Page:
Well, the academic definition of a successful construction project we were given is:-
A project which finishes on time, to budget and to accepted standards.”
– so there you go : time, budget and standards.
However, as soon as the few of us mature, experienced construction professionals in the class started chatting among ourselves as to how we achieved those criteria, the academics shut up and listened avidly to what we had to say.
“Swan around in a suit and tie and look important”. “Kick ar*es and be the bad guy”. “Be nice to everyone”. “Easy innit, us lot do it and we’re der-brains”. – A bit of construction Grunt like that had the academics drooling with excitement! Then we got serious about it all.
The very first thing needed for a successful construction project is to get absolutely everyone involved, from the Client to the Site Labourer feeling that they are involved in a Team! That way everyone wants the same thing; success! My usual first approach to that was at the very first Site Meeting we had on a project:-
“We’re going to do this my way, because I say so! – But first I’d like for us all to discuss it so I can decide what my way will be.”
That simple approach established the pecking order but also had a very distinct advantage. It got serious input from subbies which high-lighted possible obstacles long before I would otherwise have picked up on them. That meant they could often be eliminated before they arose! It also meant the subbies knew they were regarded as important to the project. The other one who liked it very much was the Client’s PM, someone who usually had no knowledge of construction.
Speaking of the Client, one very important person to try and establish good relationships with is the Client’s Director who has over-sight of the project. Hiccups, intransigence or major changes? That is the person who will over-ride all others and give instant decisions that you request.
The next thing necessary for success are the project records; the paper trail. Now it is simple phycology; if everyone knows that the paper trail is comprehensive and it is easy to turn up records, they make sure everything they do is good and on time. If they fail, they know the finger of blame will point at them and they will be the ones losing a lot of money on the project! Now dealing with and storing all the project paperwork used to be a time-consuming and expensive nightmare; it isn’t any of those anymore!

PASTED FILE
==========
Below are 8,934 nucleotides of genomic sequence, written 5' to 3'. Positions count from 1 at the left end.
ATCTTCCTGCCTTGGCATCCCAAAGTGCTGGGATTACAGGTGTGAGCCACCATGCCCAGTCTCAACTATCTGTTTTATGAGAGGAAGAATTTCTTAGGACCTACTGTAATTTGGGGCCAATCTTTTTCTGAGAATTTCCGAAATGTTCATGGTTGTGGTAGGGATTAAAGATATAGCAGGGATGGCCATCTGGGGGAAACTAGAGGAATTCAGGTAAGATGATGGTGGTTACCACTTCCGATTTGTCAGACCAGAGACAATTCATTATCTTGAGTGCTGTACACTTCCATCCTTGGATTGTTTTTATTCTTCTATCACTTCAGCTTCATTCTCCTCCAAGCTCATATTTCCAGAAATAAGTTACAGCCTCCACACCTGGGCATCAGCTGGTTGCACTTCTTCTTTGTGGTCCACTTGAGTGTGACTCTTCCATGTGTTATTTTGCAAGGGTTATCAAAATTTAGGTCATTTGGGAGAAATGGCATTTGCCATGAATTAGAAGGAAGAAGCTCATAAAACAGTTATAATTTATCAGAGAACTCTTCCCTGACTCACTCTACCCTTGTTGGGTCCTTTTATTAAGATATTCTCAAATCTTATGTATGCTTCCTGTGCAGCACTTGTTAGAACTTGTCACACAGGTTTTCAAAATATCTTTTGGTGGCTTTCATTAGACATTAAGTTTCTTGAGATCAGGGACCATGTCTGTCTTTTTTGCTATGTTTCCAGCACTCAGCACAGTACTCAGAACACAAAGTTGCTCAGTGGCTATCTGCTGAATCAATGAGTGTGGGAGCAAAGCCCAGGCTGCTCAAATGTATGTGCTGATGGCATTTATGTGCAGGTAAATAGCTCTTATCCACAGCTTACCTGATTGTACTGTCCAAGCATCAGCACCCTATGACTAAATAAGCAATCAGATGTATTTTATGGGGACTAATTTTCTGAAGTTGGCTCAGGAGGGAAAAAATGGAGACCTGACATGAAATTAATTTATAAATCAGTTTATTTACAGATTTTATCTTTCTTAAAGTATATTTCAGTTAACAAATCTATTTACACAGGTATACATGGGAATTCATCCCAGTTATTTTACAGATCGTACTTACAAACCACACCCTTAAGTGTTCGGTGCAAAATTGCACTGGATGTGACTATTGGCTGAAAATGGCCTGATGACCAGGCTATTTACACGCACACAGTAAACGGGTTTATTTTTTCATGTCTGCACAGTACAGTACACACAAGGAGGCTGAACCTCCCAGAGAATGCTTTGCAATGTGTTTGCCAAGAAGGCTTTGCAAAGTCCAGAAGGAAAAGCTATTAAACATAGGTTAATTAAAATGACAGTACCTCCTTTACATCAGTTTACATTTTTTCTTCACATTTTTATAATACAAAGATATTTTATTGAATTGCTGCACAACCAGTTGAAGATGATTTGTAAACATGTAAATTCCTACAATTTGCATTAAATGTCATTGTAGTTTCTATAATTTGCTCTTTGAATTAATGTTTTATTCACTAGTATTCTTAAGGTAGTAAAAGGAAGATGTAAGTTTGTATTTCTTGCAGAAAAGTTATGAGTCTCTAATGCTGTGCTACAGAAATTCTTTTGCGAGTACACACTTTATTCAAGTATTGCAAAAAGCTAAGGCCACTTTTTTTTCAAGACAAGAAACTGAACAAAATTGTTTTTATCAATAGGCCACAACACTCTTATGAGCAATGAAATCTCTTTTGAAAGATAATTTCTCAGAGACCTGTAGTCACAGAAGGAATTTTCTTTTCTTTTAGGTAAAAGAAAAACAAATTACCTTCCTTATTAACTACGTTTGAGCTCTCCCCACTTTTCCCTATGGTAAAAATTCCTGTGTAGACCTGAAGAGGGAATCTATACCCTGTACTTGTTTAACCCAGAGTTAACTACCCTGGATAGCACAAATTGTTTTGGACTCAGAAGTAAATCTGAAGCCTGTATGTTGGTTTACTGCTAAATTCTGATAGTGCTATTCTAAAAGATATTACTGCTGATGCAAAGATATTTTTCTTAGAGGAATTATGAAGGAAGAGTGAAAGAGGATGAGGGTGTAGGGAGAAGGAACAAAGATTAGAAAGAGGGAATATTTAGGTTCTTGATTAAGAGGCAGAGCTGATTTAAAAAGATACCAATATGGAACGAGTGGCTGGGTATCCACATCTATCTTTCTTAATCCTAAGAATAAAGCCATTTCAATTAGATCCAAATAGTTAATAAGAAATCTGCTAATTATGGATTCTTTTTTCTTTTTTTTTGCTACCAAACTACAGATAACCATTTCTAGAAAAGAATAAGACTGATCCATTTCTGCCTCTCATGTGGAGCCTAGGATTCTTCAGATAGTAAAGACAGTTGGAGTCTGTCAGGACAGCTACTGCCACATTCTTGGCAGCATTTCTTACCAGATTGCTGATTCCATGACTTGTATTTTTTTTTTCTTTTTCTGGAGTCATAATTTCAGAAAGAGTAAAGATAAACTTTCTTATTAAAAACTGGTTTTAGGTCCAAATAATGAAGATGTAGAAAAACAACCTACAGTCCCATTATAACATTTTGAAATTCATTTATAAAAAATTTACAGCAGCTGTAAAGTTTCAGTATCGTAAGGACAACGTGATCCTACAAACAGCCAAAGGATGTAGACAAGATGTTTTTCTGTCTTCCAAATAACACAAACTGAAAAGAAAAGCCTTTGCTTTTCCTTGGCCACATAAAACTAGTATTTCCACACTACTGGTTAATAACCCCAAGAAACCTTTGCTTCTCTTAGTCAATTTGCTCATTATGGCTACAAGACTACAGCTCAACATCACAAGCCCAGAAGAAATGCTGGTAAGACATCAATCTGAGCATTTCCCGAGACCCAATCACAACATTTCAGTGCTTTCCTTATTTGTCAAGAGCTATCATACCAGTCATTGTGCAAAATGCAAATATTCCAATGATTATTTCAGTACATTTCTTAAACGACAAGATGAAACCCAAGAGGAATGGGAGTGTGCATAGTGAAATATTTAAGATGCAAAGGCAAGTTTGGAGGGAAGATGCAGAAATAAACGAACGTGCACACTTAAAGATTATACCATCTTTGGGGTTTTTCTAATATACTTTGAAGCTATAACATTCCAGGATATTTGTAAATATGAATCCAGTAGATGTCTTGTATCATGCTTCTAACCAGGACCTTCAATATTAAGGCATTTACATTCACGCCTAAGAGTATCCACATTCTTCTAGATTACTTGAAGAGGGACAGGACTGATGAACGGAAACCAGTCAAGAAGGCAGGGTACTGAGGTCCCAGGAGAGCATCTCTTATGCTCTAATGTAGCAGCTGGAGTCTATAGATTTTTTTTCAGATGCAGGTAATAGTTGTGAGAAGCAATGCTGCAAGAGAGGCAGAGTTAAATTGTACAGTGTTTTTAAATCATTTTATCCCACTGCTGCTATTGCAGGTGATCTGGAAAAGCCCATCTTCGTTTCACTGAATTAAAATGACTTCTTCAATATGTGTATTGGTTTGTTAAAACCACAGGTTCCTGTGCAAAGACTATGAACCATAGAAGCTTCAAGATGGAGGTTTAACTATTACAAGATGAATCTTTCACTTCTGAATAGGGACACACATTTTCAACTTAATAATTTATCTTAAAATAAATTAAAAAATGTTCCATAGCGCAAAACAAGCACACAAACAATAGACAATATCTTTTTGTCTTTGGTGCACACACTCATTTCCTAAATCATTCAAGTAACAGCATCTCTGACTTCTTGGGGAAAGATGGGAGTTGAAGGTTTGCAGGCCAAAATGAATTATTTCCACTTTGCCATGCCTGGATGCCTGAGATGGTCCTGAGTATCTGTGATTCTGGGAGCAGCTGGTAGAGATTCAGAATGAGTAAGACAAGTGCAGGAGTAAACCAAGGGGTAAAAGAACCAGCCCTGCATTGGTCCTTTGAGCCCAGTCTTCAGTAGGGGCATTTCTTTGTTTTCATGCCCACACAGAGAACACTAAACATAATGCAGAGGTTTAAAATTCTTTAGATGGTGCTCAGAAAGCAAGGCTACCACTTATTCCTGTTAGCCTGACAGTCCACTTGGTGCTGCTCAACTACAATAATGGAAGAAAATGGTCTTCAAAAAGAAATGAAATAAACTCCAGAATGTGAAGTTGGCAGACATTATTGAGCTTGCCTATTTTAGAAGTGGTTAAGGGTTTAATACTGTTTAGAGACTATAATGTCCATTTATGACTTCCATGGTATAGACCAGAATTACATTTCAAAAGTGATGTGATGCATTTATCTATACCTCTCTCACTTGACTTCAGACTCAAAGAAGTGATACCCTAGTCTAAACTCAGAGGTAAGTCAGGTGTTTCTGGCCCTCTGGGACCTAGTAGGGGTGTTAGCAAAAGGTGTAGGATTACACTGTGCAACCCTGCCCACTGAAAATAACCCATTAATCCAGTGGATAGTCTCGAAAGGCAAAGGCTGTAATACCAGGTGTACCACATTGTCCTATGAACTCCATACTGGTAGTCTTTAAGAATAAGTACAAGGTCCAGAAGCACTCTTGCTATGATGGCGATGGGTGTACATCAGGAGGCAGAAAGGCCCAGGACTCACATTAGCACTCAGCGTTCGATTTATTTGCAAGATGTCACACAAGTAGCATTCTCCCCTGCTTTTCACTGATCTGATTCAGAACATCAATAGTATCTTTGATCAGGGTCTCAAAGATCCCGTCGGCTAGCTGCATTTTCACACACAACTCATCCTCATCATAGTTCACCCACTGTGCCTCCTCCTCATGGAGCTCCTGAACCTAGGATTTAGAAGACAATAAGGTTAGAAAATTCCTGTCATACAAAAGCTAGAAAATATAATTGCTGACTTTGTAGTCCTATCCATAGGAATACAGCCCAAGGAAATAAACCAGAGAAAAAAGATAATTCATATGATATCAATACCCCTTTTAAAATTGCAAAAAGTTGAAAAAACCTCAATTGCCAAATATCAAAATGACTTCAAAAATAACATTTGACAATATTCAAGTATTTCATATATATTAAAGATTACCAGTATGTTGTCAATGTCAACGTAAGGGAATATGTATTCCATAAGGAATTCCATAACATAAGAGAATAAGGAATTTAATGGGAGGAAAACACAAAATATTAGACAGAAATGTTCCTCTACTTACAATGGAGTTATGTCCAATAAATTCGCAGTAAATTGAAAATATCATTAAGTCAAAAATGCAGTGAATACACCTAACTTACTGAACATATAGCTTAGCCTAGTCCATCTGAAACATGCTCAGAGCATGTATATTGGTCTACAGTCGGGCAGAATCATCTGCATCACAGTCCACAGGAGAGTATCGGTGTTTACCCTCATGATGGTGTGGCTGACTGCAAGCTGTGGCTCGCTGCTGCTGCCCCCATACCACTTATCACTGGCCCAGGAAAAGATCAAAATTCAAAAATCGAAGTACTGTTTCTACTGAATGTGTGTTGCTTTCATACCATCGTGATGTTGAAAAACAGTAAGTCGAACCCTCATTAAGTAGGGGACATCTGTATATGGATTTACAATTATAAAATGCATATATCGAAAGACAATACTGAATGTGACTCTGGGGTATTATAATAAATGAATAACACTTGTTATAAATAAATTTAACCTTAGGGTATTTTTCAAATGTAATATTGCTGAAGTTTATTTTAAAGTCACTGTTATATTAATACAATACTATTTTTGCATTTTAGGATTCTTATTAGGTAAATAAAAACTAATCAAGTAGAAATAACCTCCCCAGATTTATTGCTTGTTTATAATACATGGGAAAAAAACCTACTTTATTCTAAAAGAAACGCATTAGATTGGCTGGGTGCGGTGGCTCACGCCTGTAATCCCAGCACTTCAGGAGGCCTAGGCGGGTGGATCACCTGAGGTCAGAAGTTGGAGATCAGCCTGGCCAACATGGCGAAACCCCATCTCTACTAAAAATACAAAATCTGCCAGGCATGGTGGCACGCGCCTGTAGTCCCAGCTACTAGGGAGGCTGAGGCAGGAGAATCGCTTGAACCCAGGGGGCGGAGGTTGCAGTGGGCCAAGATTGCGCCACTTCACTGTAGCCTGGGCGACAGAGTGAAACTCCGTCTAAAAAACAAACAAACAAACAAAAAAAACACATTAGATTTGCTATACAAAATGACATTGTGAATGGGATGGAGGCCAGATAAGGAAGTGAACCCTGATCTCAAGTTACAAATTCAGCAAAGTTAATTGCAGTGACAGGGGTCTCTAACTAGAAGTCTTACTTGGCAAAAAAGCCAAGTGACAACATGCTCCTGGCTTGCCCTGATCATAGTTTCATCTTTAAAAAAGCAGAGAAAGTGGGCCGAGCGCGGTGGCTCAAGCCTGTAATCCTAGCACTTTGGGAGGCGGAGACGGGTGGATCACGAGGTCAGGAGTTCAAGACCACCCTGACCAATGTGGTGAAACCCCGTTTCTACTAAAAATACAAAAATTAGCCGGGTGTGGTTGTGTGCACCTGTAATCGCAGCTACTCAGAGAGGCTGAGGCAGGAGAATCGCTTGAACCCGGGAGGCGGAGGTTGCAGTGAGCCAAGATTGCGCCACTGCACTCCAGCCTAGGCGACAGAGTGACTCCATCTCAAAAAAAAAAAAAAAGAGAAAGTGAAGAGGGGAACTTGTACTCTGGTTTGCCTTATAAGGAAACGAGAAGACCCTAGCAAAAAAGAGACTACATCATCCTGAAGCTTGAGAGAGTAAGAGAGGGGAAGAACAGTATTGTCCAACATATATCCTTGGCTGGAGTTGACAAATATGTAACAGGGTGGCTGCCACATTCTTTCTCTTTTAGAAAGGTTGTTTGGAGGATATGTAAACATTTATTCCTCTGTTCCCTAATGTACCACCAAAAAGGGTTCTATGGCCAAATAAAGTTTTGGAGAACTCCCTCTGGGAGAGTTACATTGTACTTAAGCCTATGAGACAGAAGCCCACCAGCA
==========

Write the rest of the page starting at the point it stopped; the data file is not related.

Just use GenieBelt for the project! That way everything is stored in the Cloud; everyone knows everything instantly and everyone keeps focused on the project to make it successful!
Finally, let’s get to that “suit, tie and swanning around” bit. What that really means is that it is vital, for a successful project, to get out there and talk with the skilled tradesmen. Compliment their good work and try to become friends with them. If they come to trust the “Big Boss” and conclude that you are on the same side as them, you are on a definite winner! First thing is that, because they know that you are looking at their work, they’ll make sure you have few faults to find in it. More importantly, though, these are the guys who will become aware of any threatening build problems long before anyone else would do. Be their mate and they’ll tell you. That alone can save days or, sometimes, even weeks on the programme!
Getting back to the academic “blether” of “suit and tie”, what this requires are “subtle senior management skills”. That just means that the management, particularly Site and Project Managers have to make themselves accessible and approachable for everyone else, tradesmen particularly, to come to with any problems or concerns they have.
Which just leaves one final requirement for a successful construction project:-
The Site and Project Managers have to be up to the job! The harsh reality is that most of the projects I have walked onto in a project turnaround role have been in a right old state because of poor management!